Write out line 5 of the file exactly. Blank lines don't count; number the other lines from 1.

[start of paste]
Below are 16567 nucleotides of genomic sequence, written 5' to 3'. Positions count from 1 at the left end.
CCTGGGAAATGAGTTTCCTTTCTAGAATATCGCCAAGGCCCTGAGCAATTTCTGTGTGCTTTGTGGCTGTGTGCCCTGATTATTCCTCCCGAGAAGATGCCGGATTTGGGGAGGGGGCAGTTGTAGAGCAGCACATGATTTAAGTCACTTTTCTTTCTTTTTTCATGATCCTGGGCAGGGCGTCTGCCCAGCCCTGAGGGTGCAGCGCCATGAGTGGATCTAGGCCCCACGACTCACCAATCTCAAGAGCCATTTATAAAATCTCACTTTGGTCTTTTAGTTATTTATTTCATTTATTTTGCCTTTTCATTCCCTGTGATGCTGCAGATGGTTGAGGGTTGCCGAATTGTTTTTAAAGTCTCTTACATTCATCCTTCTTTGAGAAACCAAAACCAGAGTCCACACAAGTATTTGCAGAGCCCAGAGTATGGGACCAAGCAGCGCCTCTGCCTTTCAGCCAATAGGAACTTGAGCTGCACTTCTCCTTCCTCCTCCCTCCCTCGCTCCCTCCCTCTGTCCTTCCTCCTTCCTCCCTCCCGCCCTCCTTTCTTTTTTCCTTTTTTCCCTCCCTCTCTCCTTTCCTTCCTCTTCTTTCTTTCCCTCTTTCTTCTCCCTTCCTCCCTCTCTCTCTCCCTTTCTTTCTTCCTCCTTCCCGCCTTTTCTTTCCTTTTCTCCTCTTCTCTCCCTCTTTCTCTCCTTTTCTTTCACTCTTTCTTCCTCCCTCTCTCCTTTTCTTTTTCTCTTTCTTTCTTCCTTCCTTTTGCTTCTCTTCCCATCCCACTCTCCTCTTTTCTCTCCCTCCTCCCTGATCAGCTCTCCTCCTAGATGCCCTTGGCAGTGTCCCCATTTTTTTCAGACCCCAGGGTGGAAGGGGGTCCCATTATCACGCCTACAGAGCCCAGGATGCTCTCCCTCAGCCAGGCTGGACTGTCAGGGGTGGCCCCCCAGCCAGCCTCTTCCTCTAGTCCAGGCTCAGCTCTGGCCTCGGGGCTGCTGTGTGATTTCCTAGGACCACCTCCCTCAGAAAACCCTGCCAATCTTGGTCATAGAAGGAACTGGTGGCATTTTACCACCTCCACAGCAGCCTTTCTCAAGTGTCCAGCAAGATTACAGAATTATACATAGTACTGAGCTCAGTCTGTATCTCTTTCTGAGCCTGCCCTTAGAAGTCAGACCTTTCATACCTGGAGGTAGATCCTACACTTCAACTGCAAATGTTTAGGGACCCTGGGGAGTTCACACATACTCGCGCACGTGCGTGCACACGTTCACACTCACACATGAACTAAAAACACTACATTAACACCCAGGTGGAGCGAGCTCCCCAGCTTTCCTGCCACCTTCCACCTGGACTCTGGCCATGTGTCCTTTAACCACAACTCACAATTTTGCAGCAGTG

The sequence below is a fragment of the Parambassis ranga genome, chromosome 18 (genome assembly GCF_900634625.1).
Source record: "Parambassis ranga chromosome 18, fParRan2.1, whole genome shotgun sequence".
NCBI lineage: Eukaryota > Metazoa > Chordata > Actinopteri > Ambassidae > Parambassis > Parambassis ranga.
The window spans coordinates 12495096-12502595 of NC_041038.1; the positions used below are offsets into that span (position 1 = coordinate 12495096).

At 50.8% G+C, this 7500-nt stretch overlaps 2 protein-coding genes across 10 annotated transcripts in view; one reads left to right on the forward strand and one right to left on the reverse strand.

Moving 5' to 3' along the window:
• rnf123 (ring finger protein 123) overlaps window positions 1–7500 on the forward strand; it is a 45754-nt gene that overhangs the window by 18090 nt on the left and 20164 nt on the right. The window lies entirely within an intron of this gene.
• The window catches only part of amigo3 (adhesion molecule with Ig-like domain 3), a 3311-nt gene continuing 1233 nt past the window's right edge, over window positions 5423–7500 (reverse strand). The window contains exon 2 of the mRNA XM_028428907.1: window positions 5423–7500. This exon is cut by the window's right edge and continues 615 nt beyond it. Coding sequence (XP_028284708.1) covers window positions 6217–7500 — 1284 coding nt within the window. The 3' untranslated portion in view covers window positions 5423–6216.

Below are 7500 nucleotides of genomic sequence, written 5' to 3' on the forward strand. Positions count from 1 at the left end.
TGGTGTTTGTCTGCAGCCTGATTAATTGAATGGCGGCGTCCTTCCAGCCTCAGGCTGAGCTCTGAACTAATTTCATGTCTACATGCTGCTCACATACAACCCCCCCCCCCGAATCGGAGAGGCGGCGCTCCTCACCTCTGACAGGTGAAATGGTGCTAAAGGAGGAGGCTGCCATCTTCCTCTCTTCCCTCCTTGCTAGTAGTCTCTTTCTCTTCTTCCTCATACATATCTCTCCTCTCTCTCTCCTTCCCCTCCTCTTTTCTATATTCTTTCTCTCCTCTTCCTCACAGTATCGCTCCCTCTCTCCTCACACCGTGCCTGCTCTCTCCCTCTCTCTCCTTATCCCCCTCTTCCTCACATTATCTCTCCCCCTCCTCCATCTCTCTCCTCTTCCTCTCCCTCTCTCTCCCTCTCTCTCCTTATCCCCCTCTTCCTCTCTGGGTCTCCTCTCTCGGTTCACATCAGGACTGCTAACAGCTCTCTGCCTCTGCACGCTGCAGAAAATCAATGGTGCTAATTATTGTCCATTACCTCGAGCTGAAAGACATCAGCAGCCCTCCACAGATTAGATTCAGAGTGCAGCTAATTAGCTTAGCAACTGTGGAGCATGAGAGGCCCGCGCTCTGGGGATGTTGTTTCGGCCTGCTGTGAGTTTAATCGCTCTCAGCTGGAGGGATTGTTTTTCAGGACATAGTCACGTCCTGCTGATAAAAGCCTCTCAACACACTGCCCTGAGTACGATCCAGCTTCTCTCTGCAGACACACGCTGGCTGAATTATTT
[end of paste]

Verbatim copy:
NCBI lineage: Eukaryota > Metazoa > Chordata > Actinopteri > Ambassidae > Parambassis > Parambassis ranga.